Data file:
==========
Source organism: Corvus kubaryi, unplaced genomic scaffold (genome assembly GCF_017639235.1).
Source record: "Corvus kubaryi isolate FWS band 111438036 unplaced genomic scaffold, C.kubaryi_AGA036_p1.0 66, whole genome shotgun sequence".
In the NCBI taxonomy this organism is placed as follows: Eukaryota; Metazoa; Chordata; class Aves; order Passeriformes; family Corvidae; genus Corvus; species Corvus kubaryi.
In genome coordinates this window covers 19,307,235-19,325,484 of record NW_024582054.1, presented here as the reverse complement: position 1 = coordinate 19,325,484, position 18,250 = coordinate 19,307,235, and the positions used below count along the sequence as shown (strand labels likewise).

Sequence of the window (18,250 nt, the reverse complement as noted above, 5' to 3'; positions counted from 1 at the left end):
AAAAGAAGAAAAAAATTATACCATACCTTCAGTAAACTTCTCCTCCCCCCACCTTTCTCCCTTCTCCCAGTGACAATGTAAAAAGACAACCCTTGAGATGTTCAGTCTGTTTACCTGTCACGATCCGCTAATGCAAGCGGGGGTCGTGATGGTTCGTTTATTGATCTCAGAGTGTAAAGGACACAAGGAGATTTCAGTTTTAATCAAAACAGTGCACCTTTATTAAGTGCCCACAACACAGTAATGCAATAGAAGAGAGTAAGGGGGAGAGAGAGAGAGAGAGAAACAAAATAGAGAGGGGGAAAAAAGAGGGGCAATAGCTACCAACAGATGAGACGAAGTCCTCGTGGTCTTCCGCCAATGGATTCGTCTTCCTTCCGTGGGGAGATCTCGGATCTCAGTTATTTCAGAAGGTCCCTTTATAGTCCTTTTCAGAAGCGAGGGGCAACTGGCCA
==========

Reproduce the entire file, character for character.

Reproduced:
Source organism: Corvus kubaryi, unplaced genomic scaffold (genome assembly GCF_017639235.1).
Source record: "Corvus kubaryi isolate FWS band 111438036 unplaced genomic scaffold, C.kubaryi_AGA036_p1.0 66, whole genome shotgun sequence".
In the NCBI taxonomy this organism is placed as follows: Eukaryota; Metazoa; Chordata; class Aves; order Passeriformes; family Corvidae; genus Corvus; species Corvus kubaryi.
In genome coordinates this window covers 19,307,235-19,325,484 of record NW_024582054.1, presented here as the reverse complement: position 1 = coordinate 19,325,484, position 18,250 = coordinate 19,307,235, and the positions used below count along the sequence as shown (strand labels likewise).

Sequence of the window (18,250 nt, the reverse complement as noted above, 5' to 3'; positions counted from 1 at the left end):
AAAAGAAGAAAAAAATTATACCATACCTTCAGTAAACTTCTCCTCCCCCCACCTTTCTCCCTTCTCCCAGTGACAATGTAAAAAGACAACCCTTGAGATGTTCAGTCTGTTTACCTGTCACGATCCGCTAATGCAAGCGGGGGTCGTGATGGTTCGTTTATTGATCTCAGAGTGTAAAGGACACAAGGAGATTTCAGTTTTAATCAAAACAGTGCACCTTTATTAAGTGCCCACAACACAGTAATGCAATAGAAGAGAGTAAGGGGGAGAGAGAGAGAGAGAGAAACAAAATAGAGAGGGGGAAAAAAGAGGGGCAATAGCTACCAACAGATGAGACGAAGTCCTCGTGGTCTTCCGCCAATGGATTCGTCTTCCTTCCGTGGGGAGATCTCGGATCTCAGTTATTTCAGAAGGTCCCTTTATAGTCCTTTTCAGAAGCGAGGGGCAACTGGCCA